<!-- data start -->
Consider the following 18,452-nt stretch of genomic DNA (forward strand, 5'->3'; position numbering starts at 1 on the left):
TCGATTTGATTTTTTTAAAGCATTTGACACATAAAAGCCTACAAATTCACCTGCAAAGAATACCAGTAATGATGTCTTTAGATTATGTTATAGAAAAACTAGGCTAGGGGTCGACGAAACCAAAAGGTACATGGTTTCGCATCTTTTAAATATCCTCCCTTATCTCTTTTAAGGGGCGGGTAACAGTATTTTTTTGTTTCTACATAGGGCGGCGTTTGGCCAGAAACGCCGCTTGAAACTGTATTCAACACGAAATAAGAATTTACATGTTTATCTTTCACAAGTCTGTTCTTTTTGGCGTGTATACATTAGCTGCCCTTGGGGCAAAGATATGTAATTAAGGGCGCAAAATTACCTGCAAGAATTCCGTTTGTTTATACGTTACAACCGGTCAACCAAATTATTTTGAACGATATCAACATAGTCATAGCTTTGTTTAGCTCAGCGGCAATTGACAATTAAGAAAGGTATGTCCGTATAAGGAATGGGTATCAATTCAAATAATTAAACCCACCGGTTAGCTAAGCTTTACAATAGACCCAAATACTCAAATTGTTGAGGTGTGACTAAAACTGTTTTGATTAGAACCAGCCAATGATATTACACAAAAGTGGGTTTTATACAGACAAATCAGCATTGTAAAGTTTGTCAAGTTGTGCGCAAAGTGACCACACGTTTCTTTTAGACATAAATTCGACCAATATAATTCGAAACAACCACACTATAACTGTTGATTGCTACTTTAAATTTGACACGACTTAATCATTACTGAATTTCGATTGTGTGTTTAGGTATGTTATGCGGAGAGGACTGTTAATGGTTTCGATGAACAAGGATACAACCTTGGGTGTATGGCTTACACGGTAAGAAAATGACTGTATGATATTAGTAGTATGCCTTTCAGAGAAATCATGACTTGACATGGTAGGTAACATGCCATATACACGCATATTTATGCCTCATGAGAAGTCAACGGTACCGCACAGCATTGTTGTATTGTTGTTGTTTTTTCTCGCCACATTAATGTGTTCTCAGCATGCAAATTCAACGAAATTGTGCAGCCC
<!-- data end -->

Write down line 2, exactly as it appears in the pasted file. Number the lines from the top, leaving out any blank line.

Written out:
TCGATTTGATTTTTTTAAAGCATTTGACACATAAAAGCCTACAAATTCACCTGCAAAGAATACCAGTAATGATGTCTTTAGATTATGTTATAGAAAAACTAGGCTAGGGGTCGACGAAACCAAAAGGTACATGGTTTCGCATCTTTTAAATATCCTCCCTTATCTCTTTTAAGGGGCGGGTAACAGTATTTTTTTGTTTCTACATAGGGCGGCGTTTGGCCAGAAACGCCGCTTGAAACTGTATTCAACACGAAATAAGAATTTACATGTTTATCTTTCACAAGTCTGTTCTTTTTGGCGTGTATACATTAGCTGCCCTTGGGGCAAAGATATGTAATTAAGGGCGCAAAATTACCTGCAAGAATTCCGTTTGTTTATACGTTACAACCGGTCAACCAAATTATTTTGAACGATATCAACATAGTCATAGCTTTGTTTAGCTCAGCGGCAATTGACAATTAAGAAAGGTATGTCCGTATAAGGAATGGGTATCAATTCAAATAATTAAACCCACCGGTTAGCTAAGCTTTACAATAGACCCAAATACTCAAATTGTTGAGGTGTGACTAAAACTGTTTTGATTAGAACCAGCCAATGATATTACACAAAAGTGGGTTTTATACAGACAAATCAGCATTGTAAAGTTTGTCAAGTTGTGCGCAAAGTGACCACACGTTTCTTTTAGACATAAATTCGACCAATATAATTCGAAACAACCACACTATAACTGTTGATTGCTACTTTAAATTTGACACGACTTAATCATTACTGAATTTCGATTGTGTGTTTAGGTATGTTATGCGGAGAGGACTGTTAATGGTTTCGATGAACAAGGATACAACCTTGGGTGTATGGCTTACACGGTAAGAAAATGACTGTATGATATTAGTAGTATGCCTTTCAGAGAAATCATGACTTGACATGGTAGGTAACATGCCATATACACGCATATTTATGCCTCATGAGAAGTCAACGGTACCGCACAGCATTGTTGTATTGTTGTTGTTTTTTCTCGCCACATTAATGTGTTCTCAGCATGCAAATTCAACGAAATTGTGCAGCCC